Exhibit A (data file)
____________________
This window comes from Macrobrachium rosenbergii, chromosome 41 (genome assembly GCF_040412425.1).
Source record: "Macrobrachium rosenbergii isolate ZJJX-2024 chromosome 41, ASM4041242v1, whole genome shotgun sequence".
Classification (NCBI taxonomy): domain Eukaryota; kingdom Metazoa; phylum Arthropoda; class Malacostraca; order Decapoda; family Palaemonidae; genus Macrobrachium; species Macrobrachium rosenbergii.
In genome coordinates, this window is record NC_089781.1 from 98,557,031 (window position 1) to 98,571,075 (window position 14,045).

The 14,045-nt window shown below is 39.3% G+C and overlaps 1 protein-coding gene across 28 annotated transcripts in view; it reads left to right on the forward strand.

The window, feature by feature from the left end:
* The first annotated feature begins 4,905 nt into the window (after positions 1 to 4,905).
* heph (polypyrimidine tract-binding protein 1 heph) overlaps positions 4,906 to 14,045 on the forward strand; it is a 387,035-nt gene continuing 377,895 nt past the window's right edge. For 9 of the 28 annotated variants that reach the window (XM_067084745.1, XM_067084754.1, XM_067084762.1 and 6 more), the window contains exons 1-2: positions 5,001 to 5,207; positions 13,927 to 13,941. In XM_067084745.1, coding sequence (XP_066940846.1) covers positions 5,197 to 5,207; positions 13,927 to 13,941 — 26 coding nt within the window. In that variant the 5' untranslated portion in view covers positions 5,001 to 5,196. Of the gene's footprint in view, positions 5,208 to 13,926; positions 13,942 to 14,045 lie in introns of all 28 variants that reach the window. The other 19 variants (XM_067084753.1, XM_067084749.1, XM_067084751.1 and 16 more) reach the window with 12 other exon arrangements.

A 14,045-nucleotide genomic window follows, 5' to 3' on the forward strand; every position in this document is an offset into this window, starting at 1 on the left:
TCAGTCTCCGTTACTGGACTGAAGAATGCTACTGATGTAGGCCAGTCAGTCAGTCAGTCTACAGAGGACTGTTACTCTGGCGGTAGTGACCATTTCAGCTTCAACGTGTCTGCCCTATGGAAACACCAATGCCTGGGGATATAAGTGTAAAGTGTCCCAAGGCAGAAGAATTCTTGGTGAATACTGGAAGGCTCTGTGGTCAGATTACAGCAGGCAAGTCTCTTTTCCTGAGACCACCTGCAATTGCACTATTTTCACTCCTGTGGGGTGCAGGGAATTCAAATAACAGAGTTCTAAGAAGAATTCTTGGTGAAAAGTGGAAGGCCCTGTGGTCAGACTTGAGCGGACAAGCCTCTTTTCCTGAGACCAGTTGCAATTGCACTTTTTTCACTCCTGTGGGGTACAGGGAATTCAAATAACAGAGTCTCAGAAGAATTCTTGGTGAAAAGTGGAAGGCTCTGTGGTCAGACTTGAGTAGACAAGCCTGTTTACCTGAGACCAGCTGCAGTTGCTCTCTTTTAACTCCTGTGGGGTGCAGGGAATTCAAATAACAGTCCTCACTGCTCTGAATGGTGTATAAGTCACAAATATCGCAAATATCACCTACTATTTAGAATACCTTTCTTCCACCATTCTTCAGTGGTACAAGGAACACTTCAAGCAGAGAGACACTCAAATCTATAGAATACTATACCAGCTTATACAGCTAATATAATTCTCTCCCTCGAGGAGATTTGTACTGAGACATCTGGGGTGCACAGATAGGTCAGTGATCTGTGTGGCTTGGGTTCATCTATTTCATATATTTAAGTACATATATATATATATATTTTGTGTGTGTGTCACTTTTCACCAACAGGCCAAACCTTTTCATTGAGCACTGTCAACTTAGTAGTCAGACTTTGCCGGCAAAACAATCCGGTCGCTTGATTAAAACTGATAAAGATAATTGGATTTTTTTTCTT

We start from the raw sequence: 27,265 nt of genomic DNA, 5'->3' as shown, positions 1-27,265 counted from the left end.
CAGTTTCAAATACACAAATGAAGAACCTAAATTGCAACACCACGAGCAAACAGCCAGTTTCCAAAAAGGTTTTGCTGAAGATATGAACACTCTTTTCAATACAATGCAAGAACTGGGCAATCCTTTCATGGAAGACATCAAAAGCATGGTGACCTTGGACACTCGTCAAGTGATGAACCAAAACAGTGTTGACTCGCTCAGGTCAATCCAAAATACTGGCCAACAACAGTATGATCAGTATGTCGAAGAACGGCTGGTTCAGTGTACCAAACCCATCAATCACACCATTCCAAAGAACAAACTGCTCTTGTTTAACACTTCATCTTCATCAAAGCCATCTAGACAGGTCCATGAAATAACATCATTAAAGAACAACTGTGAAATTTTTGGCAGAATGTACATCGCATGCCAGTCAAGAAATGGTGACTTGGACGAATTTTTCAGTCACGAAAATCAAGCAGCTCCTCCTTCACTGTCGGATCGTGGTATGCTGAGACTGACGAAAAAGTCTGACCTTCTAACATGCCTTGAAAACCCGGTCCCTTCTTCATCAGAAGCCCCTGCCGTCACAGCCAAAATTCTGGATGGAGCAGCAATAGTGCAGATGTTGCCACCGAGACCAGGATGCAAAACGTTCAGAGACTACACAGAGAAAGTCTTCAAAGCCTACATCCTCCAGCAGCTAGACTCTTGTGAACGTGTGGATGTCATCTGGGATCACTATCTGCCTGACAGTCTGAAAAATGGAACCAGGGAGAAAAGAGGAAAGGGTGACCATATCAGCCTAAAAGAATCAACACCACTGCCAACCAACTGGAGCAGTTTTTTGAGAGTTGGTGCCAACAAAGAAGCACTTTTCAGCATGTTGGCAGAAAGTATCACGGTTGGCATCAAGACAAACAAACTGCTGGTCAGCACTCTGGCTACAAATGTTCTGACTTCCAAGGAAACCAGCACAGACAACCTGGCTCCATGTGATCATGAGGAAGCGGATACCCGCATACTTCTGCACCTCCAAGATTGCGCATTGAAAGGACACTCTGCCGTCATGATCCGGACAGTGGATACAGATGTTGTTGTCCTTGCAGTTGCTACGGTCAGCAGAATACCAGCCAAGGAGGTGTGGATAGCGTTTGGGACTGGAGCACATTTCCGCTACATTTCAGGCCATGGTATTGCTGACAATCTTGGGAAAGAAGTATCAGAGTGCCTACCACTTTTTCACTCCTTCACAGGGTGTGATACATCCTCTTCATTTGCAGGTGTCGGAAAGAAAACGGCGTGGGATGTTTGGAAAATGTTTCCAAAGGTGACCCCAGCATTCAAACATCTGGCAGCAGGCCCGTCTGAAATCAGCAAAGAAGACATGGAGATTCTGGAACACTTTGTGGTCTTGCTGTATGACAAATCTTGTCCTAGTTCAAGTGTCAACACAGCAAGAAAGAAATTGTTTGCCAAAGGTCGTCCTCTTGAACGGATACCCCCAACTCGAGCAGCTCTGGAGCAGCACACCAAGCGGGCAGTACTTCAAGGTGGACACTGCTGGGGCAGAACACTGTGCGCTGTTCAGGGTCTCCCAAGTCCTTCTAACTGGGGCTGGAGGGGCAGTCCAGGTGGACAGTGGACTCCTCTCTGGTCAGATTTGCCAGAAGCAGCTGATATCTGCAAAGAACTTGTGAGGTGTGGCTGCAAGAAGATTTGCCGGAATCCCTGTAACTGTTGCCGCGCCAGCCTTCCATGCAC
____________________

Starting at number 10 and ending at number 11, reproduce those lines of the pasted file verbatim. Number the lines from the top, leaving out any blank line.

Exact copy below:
TCAGTCTCCGTTACTGGACTGAAGAATGCTACTGATGTAGGCCAGTCAGTCAGTCAGTCTACAGAGGACTGTTACTCTGGCGGTAGTGACCATTTCAGCTTCAACGTGTCTGCCCTATGGAAACACCAATGCCTGGGGATATAAGTGTAAAGTGTCCCAAGGCAGAAGAATTCTTGGTGAATACTGGAAGGCTCTGTGGTCAGATTACAGCAGGCAAGTCTCTTTTCCTGAGACCACCTGCAATTGCACTATTTTCACTCCTGTGGGGTGCAGGGAATTCAAATAACAGAGTTCTAAGAAGAATTCTTGGTGAAAAGTGGAAGGCCCTGTGGTCAGACTTGAGCGGACAAGCCTCTTTTCCTGAGACCAGTTGCAATTGCACTTTTTTCACTCCTGTGGGGTACAGGGAATTCAAATAACAGAGTCTCAGAAGAATTCTTGGTGAAAAGTGGAAGGCTCTGTGGTCAGACTTGAGTAGACAAGCCTGTTTACCTGAGACCAGCTGCAGTTGCTCTCTTTTAACTCCTGTGGGGTGCAGGGAATTCAAATAACAGTCCTCACTGCTCTGAATGGTGTATAAGTCACAAATATCGCAAATATCACCTACTATTTAGAATACCTTTCTTCCACCATTCTTCAGTGGTACAAGGAACACTTCAAGCAGAGAGACACTCAAATCTATAGAATACTATACCAGCTTATACAGCTAATATAATTCTCTCCCTCGAGGAGATTTGTACTGAGACATCTGGGGTGCACAGATAGGTCAGTGATCTGTGTGGCTTGGGTTCATCTATTTCATATATTTAAGTACATATATATATATATATTTTGTGTGTGTGTCACTTTTCACCAACAGGCCAAACCTTTTCATTGAGCACTGTCAACTTAGTAGTCAGACTTTGCCGGCAAAACAATCCGGTCGCTTGATTAAAACTGATAAAGATAATTGGATTTTTTTTCTT

We start from the raw sequence: 27,265 nt of genomic DNA, 5'->3' as shown, positions 1-27,265 counted from the left end.